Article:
Court staff are all trained in equity and diversity and should not show any discrimination during the court process. However, despite this, many LGBTIQ people are hesitant to deal with courts for fear of discrimination.
In 2008, the Australian Government introduced reforms to ensure that same sex de facto couples are entitled to the same benefits and subject to the same obligations as opposite sex couples.
The laws about AVOs are the same for LGBTIQ people as they are for non-LGBTIQ people.
The court is expected to respect your preferred name and pronoun however your gender history and sexuality may be disclosed. If you have changed your name then the name on your current identification is the name that the courts will use.
If you are caring for any children in your relationship, you should seek legal advice about your rights under the law.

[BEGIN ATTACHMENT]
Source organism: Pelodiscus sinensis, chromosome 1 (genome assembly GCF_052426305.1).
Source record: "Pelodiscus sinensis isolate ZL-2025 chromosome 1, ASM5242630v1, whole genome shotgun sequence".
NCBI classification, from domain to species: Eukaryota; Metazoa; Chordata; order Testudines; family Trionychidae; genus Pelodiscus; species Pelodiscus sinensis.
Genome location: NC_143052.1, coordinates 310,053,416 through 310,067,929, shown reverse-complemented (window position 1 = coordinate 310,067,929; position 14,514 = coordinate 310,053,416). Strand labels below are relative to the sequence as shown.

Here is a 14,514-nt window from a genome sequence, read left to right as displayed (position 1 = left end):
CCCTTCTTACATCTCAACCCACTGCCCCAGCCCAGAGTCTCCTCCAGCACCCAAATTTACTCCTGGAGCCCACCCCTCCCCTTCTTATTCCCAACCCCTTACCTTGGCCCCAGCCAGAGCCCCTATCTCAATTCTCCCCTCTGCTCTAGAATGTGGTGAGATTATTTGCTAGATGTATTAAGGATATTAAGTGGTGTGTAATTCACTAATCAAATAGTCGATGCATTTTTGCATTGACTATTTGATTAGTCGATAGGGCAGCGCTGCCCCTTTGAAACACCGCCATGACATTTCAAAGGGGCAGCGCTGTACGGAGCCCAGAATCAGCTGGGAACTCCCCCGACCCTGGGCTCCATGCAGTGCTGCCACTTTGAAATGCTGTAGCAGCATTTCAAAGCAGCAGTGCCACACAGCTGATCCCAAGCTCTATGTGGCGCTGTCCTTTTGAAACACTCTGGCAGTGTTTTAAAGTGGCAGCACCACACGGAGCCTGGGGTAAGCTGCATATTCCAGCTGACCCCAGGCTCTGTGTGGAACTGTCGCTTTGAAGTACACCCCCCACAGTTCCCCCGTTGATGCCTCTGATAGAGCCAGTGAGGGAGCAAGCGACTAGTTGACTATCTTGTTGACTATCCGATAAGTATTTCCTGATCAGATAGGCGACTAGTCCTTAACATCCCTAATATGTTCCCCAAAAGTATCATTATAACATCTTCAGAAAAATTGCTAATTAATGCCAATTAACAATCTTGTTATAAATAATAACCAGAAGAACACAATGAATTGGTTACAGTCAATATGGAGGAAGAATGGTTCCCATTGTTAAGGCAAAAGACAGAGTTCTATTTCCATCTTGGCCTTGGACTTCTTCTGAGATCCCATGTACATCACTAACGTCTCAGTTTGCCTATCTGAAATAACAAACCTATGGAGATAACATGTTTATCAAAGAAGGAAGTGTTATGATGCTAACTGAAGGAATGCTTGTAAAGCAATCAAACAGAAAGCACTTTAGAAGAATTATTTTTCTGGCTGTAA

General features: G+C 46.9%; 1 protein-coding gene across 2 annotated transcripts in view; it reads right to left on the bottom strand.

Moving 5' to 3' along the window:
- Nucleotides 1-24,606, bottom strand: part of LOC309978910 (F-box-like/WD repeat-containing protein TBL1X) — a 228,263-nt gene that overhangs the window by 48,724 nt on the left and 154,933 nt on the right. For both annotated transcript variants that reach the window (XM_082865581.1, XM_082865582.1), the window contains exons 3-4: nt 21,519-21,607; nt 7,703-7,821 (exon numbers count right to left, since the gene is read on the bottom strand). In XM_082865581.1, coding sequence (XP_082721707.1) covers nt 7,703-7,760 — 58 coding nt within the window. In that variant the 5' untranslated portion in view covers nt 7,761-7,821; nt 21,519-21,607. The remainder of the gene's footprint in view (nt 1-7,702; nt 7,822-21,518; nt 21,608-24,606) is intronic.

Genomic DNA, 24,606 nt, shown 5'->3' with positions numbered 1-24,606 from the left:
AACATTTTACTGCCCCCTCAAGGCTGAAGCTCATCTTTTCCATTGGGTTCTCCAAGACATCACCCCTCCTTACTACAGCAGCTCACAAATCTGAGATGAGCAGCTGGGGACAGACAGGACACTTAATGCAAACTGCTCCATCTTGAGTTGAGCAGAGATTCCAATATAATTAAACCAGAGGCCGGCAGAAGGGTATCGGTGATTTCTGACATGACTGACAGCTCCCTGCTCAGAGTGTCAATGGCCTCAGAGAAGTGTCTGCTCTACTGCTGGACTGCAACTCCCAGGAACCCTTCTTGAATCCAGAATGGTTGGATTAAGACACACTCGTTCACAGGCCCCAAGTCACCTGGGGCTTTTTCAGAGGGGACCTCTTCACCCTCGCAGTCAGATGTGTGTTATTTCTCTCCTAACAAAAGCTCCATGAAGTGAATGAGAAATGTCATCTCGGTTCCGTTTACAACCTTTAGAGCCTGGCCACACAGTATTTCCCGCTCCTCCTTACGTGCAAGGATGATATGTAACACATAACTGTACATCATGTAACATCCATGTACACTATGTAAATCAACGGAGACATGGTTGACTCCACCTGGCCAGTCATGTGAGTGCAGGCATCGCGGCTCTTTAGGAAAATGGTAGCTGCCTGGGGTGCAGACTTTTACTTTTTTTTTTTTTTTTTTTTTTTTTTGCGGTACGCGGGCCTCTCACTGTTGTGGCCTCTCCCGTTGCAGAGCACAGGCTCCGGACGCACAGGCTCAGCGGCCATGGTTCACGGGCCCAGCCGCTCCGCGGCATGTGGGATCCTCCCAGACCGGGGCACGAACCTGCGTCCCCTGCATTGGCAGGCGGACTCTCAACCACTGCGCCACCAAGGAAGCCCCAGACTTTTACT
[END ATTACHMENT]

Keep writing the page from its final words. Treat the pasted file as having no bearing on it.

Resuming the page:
Inner City Legal Centre (ICLC):
Provides free legal advice throughout NSW for anyone who is LGBTIQ. They are located in Kings Cross and have outreach services at some local courts across Sydney.
The Safe Relationships Project (SRP) is a part of the Inner City Legal Centre, it aims to provide LGBTIQ people who are experiencing DV with support, advocacy, referral and information. They will assist people in accessing legal representation and to apply for Apprehended Domestic Violence Orders (ADVO) or Apprehended Personal Violence Orders (APVO).
To make an appointment call: 9332 1966 or 1800 244 481
Keep any evidence
The proof you keep may be used as evidence in court!
Keep a diary. Include both physical and non-physical incidents, make sure you date and time them, name the place and any witnesses. This type of documentation can be an integral part of your case when it comes time to file charges, or file for custody of your children. Keep the diary hidden online, if you write it on paper DON’T LEAVE IT WHERE IT CAN BE FOUND.